The most nearly normal moment of Monday, aside from buying some CD’s at the newly reopened Louisiana Music Factory, was dinner at one of my favorite restaurants, Herbsaint. Full menu, full hours, the shrimp and tomato bisque and the shortribs just as delectable as in pre-K days. Then another walk to Frenchmen Street, and again, clubs open, music streaming out the open doors on the balmy night:
the New Orleans Jazz Vipers at the Spotted Cat, minus a couple of front men for the first set (they were busy getting a grant application in on deadline) and John Boutte at Cafe Brasil. I mention these details because I’m clinging to all shards of normalcy in this very un-normal environment.
Earlier that afternoon, I drove through City Park, the huge, lovely park that splits the lakeside neighborhoods from mid-city and downtown. I’d heard it had been flooded, and in what had been the greenest spot of a very verdant city were now large swaths of brown, dead lawn, dying trees.
But on Tuesday morning, driving out to Metairie to stock the fridge, I finally got a glimpse of Trash Mountain, in the neutral ground of Ponchartrain Boulevard. I didn’t drive the length of it, but I’m told it runs from the I610 overpass all the way to the lake. By my observation, it’s at least two stories tall.
I also got to finally nail down one of the enduring questions of Katrina Week: how much of the French Quarter was looted? In a post from that time, I compared the NYT’s report of a looted block of clothing stores with other reports from, among others, Tucker Carlson, who, having eyeballed the district, didn’t mention that block in noting relatively little looting. Tuesday morning I was on that block of Dauphine Street, with five little “Dress to Kill” shops in a row, all boarded up except for one, nearest the parking garage, with its front window still broken and spider-webbed with cracks, and the evidence inside of thorough-going looting. I was on Dauphine to have breakfast at a hotel whose main restaurant had been recommended, pre-K, as a great breakfast place. Now that room is closed, and they serve breakfasts in the coffee shop that fronts on Bourbon St, a street I normally shun because of the crush of tourists and the persistent odor of last night’s drunks’ puke. Now, of course, while the rest of the town smells worse, Bourbon Street smells better. Anyway, the restaurant promised fresh-squeezed OJ and waffles with “vermont maple syrup”. Friends of mine know that not delivering on those promises is usually a capital offense with me, but, with each business reopened being a small miracle, I kept my mouth shut. Back on the subject of looting, there’s widespread talk in town, in person and on the radio, of continued looting of abandoned homes, places where owners come in from time to time to pick up their stuff and notice that, on each visit, there’s less stuff than they’d left.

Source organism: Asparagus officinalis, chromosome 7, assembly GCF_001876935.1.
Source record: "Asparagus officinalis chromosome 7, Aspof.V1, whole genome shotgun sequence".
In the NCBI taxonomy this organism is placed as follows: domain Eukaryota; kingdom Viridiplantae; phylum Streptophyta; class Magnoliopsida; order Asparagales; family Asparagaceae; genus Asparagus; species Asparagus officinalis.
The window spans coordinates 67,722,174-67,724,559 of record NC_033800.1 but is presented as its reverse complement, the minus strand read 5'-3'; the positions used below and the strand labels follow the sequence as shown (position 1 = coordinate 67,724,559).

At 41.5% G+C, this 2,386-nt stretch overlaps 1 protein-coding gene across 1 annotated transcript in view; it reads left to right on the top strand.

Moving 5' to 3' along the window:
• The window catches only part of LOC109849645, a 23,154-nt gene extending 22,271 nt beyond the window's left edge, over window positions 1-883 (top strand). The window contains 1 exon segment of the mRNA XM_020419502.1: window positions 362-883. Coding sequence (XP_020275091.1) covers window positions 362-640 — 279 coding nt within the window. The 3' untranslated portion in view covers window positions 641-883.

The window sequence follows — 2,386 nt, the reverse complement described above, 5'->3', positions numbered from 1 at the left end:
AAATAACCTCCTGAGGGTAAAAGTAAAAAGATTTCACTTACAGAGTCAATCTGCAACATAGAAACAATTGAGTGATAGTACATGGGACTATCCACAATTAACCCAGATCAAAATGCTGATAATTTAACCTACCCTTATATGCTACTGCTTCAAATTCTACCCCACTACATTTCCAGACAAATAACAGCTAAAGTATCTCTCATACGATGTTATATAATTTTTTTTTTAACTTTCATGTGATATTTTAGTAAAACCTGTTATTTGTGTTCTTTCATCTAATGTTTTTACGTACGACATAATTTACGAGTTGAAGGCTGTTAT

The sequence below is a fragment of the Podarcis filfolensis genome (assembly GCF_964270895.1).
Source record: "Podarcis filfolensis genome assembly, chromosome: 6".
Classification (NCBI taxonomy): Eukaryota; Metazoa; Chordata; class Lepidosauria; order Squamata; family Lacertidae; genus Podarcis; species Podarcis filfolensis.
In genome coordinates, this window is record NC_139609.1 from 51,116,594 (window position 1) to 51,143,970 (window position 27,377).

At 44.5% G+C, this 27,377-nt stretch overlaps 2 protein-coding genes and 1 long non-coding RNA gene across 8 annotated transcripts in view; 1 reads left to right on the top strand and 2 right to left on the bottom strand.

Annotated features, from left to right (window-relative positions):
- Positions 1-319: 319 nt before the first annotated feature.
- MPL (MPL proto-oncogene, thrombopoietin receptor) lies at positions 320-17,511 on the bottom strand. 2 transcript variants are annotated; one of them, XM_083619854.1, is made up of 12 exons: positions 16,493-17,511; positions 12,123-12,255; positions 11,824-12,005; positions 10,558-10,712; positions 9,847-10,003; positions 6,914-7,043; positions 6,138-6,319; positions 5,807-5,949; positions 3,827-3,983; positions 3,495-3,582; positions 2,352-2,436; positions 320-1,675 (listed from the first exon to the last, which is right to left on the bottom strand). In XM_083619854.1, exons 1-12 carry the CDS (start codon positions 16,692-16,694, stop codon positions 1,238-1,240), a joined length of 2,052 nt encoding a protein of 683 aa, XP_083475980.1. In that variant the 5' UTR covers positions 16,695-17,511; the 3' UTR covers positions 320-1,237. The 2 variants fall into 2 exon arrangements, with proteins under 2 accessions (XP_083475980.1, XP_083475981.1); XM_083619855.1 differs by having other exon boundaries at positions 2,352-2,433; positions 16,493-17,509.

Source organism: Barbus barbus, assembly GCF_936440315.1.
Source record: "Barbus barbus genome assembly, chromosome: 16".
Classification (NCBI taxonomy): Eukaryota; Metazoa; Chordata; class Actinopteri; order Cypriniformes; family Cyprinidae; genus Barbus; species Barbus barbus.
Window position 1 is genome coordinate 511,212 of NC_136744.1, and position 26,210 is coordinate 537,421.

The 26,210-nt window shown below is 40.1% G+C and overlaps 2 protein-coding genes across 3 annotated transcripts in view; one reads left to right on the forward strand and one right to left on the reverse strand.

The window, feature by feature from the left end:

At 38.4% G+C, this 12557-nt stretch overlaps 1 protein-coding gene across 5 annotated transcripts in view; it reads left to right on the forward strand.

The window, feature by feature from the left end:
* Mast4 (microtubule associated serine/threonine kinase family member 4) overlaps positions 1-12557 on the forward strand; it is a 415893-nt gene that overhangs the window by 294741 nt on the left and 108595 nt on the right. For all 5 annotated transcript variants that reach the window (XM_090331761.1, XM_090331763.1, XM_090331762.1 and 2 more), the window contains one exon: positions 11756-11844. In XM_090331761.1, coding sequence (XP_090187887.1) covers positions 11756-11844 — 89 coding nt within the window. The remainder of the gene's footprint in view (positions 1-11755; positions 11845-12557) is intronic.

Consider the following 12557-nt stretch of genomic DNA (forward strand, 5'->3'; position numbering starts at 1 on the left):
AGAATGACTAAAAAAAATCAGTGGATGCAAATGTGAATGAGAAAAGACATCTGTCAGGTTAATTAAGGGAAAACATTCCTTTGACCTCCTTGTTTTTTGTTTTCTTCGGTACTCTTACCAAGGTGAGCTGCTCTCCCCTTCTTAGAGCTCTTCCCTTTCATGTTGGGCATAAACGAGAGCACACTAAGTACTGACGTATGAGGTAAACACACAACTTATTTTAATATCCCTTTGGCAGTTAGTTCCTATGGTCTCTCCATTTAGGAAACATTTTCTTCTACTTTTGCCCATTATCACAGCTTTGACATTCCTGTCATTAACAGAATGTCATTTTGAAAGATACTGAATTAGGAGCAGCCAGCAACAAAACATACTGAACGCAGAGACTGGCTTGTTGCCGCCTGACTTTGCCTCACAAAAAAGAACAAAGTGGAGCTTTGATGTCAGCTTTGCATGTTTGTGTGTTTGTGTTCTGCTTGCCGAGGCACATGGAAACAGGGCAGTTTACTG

My friend Jeffrey, who ran a little sound studio in Mid City and documented its devastation with eighteen emailed photos of mucked-up equipment, is back up and running his studio in a downtown building. In the small miracle department, he got his insurance to cover all new equipment, ordered online and delivered with only a few hiccups, and less than the time it’s taking the Mayor to come up with a rebuilding plan.
Those small miracles appear to be easier for the local business owners than for the chain operations: Whole Foods had roof damage in their lone New Orleans store left after they deserted mid-city in a controversial move out to the suburbs earlier this year. Rite-Aids and Walgreens and Starbucks are still shuttered all around town, with a few exceptions, while Dorignac’s grocery in Metairie, and CC’s coffee, and PJ’s coffee, and the pen-and-stationery store on Magazine Street, are back up and running. The latter, the closing of whose Chartres St. branch I mentioned yesterday, is brimming with optimism and hope, including a beautifully lettered and decorated sign: “C. Ray (a reference to the Mayor), think outside the box”.
Magazine Street is buzzing with reopened restaurants and antique stores and the famous Jim Russell’s Records, all the little stores that neighborhood people feared would be endangered by the opening of a Wal Mart nearby. They’re still open, the Wal Mart isn’t. And driving back to downtown, along Prytania Street, you notice that some of that street’s grand old houses stand unscathed, others have their fronts bashed in (probably by trees). Even here, in the Lower Garden District, Katrina left her mark.
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